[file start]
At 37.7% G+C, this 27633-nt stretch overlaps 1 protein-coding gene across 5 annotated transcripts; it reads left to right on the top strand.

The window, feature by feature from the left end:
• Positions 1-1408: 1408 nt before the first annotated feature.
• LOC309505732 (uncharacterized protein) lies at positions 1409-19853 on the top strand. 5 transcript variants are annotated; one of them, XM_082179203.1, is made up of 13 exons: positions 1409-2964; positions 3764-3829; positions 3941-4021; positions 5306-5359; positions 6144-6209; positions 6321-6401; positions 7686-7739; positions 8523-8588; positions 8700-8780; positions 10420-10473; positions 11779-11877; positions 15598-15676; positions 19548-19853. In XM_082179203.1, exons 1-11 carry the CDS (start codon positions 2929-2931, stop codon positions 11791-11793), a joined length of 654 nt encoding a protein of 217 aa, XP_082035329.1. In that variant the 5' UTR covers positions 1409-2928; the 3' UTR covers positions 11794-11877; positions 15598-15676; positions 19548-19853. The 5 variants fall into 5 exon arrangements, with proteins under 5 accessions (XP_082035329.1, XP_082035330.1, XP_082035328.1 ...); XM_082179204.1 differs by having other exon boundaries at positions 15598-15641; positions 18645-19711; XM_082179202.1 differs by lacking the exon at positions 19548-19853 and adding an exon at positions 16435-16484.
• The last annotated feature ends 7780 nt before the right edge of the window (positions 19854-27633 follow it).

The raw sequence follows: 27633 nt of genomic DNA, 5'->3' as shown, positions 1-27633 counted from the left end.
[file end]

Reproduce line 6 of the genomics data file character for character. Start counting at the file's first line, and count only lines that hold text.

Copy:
The raw sequence follows: 27633 nt of genomic DNA, 5'->3' as shown, positions 1-27633 counted from the left end.